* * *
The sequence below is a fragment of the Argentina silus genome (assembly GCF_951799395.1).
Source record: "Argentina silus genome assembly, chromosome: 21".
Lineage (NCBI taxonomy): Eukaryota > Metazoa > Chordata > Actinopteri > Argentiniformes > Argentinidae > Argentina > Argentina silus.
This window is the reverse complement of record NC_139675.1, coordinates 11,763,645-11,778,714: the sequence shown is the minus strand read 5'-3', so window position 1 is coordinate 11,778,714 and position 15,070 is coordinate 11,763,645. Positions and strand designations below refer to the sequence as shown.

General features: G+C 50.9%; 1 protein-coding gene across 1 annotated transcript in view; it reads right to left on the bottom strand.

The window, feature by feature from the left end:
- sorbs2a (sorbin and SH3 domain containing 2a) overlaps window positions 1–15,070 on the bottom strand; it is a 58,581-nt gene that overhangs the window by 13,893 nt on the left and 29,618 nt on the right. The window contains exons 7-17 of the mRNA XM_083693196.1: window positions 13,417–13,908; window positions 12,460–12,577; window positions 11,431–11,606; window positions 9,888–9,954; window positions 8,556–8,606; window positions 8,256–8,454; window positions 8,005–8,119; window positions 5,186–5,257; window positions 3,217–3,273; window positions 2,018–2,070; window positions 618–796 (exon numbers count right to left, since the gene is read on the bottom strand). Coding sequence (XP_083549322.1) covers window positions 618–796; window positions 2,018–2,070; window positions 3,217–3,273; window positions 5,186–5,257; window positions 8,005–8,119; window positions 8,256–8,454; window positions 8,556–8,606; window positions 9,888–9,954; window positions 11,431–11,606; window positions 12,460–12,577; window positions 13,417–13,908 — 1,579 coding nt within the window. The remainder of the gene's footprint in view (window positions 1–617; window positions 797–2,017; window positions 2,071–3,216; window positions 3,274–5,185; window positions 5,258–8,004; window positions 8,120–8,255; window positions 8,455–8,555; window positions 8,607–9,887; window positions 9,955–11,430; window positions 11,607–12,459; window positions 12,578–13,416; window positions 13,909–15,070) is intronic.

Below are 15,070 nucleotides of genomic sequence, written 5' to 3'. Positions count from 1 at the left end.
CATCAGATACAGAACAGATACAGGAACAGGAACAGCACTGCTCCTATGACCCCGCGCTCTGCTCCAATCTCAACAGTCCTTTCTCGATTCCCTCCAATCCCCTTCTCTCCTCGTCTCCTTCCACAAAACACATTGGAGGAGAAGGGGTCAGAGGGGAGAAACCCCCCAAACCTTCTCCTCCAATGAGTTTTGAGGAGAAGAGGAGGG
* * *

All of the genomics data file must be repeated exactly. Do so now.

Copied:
The sequence below is a fragment of the Argentina silus genome (assembly GCF_951799395.1).
Source record: "Argentina silus genome assembly, chromosome: 21".
Lineage (NCBI taxonomy): Eukaryota > Metazoa > Chordata > Actinopteri > Argentiniformes > Argentinidae > Argentina > Argentina silus.
This window is the reverse complement of record NC_139675.1, coordinates 11,763,645-11,778,714: the sequence shown is the minus strand read 5'-3', so window position 1 is coordinate 11,778,714 and position 15,070 is coordinate 11,763,645. Positions and strand designations below refer to the sequence as shown.

General features: G+C 50.9%; 1 protein-coding gene across 1 annotated transcript in view; it reads right to left on the bottom strand.

The window, feature by feature from the left end:
- sorbs2a (sorbin and SH3 domain containing 2a) overlaps window positions 1–15,070 on the bottom strand; it is a 58,581-nt gene that overhangs the window by 13,893 nt on the left and 29,618 nt on the right. The window contains exons 7-17 of the mRNA XM_083693196.1: window positions 13,417–13,908; window positions 12,460–12,577; window positions 11,431–11,606; window positions 9,888–9,954; window positions 8,556–8,606; window positions 8,256–8,454; window positions 8,005–8,119; window positions 5,186–5,257; window positions 3,217–3,273; window positions 2,018–2,070; window positions 618–796 (exon numbers count right to left, since the gene is read on the bottom strand). Coding sequence (XP_083549322.1) covers window positions 618–796; window positions 2,018–2,070; window positions 3,217–3,273; window positions 5,186–5,257; window positions 8,005–8,119; window positions 8,256–8,454; window positions 8,556–8,606; window positions 9,888–9,954; window positions 11,431–11,606; window positions 12,460–12,577; window positions 13,417–13,908 — 1,579 coding nt within the window. The remainder of the gene's footprint in view (window positions 1–617; window positions 797–2,017; window positions 2,071–3,216; window positions 3,274–5,185; window positions 5,258–8,004; window positions 8,120–8,255; window positions 8,455–8,555; window positions 8,607–9,887; window positions 9,955–11,430; window positions 11,607–12,459; window positions 12,578–13,416; window positions 13,909–15,070) is intronic.

Below are 15,070 nucleotides of genomic sequence, written 5' to 3'. Positions count from 1 at the left end.
CATCAGATACAGAACAGATACAGGAACAGGAACAGCACTGCTCCTATGACCCCGCGCTCTGCTCCAATCTCAACAGTCCTTTCTCGATTCCCTCCAATCCCCTTCTCTCCTCGTCTCCTTCCACAAAACACATTGGAGGAGAAGGGGTCAGAGGGGAGAAACCCCCCAAACCTTCTCCTCCAATGAGTTTTGAGGAGAAGAGGAGGG